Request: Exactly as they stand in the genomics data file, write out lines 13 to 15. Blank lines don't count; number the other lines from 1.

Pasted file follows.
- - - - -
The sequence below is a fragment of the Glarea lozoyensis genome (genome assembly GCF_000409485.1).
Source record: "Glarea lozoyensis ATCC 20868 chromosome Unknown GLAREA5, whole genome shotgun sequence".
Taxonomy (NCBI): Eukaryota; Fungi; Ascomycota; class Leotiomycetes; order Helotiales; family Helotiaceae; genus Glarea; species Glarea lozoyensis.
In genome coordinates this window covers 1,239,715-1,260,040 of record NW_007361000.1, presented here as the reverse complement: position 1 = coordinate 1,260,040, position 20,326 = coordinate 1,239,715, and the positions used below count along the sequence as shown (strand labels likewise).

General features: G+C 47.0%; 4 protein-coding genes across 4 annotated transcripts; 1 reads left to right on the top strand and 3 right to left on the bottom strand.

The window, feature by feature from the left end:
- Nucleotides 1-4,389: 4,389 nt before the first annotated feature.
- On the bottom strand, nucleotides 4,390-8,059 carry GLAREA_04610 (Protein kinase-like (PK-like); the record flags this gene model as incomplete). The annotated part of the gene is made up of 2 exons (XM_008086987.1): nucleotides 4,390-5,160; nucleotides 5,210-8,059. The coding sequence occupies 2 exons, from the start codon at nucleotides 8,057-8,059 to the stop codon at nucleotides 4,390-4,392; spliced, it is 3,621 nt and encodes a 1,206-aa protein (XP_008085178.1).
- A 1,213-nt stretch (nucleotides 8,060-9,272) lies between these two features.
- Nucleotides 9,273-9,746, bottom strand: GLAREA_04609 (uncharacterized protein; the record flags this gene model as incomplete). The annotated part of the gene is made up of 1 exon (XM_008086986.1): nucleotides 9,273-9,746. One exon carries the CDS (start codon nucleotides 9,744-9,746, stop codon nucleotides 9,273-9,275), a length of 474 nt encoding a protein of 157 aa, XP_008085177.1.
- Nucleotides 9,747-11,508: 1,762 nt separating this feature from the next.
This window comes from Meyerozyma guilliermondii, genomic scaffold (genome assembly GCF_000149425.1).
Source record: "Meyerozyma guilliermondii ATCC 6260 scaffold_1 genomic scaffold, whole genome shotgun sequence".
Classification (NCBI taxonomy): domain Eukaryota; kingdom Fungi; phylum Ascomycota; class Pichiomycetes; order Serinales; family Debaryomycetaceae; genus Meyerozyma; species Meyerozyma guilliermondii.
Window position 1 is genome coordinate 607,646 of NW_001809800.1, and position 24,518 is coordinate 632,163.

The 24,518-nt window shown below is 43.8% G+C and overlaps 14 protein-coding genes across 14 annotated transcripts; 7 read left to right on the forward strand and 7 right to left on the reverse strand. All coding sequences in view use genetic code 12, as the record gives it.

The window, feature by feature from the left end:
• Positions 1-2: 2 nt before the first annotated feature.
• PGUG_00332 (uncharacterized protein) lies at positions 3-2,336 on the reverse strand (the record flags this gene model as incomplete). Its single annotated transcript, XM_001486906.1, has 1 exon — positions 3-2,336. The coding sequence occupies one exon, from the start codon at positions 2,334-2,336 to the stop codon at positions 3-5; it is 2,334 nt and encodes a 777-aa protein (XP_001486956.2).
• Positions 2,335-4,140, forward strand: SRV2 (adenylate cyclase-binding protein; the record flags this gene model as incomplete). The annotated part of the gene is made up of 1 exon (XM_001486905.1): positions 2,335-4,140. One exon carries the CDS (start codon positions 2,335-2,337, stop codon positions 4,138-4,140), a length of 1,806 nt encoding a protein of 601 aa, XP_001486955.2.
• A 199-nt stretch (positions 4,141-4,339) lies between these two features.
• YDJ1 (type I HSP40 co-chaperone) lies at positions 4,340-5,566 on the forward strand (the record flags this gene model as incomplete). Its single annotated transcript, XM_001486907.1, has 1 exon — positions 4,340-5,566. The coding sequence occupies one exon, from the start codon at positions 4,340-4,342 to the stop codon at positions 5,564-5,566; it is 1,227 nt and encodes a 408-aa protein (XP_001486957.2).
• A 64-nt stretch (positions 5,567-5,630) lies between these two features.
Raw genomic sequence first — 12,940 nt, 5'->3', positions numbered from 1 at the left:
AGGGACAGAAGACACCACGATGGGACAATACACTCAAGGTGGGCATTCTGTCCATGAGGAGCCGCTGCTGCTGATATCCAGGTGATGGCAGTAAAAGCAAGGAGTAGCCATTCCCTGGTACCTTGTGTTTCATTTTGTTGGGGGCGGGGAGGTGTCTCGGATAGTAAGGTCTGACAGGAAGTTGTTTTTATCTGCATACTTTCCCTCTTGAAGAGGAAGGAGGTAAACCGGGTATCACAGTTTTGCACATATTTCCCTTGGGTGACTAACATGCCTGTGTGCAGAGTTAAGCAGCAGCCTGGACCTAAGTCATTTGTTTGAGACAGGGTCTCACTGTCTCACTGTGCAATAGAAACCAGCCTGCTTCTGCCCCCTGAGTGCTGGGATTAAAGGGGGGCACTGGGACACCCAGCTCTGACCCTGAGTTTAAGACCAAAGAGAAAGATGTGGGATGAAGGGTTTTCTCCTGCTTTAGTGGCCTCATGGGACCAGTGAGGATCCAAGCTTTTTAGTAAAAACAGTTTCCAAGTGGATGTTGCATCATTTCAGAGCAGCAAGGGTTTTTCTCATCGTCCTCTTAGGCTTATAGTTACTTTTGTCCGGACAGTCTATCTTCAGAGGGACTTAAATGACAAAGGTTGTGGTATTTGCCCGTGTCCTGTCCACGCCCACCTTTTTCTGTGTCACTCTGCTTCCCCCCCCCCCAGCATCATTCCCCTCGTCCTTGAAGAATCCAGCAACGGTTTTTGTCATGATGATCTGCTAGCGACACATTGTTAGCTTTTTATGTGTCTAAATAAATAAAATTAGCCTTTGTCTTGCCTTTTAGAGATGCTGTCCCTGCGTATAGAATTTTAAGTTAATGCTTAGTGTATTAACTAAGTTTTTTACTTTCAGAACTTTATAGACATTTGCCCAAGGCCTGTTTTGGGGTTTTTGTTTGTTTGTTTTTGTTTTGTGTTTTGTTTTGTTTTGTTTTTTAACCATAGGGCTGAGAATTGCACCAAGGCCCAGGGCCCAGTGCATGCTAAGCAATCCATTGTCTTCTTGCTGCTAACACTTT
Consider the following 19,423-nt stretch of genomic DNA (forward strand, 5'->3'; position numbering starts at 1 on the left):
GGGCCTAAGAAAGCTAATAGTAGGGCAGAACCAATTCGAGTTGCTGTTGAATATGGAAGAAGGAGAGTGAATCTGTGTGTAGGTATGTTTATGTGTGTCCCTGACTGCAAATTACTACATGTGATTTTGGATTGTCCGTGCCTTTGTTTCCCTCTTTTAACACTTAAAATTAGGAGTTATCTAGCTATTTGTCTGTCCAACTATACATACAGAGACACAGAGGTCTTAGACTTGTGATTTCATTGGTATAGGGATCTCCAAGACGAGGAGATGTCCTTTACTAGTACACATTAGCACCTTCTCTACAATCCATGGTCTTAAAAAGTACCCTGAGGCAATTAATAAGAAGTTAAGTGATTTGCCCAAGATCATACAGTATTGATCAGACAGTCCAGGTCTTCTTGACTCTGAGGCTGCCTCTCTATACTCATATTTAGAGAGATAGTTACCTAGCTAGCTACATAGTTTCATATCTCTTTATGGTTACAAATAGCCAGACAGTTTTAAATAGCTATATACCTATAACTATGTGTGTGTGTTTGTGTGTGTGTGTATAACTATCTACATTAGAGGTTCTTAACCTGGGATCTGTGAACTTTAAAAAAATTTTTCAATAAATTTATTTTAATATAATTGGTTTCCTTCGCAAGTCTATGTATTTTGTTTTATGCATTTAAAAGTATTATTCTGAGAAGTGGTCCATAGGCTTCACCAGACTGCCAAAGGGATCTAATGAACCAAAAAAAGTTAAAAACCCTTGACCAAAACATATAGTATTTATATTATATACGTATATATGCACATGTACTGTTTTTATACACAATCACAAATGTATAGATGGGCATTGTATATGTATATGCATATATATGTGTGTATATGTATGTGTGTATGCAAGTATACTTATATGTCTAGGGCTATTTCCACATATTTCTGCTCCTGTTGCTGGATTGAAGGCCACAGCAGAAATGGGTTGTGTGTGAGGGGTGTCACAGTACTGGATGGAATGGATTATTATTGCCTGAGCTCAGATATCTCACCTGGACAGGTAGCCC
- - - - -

Source record: "Meyerozyma guilliermondii ATCC 6260 scaffold_1 genomic scaffold, whole genome shotgun sequence".
Classification (NCBI taxonomy): domain Eukaryota; kingdom Fungi; phylum Ascomycota; class Pichiomycetes; order Serinales; family Debaryomycetaceae; genus Meyerozyma; species Meyerozyma guilliermondii.
Window position 1 is genome coordinate 607,646 of NW_001809800.1, and position 24,518 is coordinate 632,163.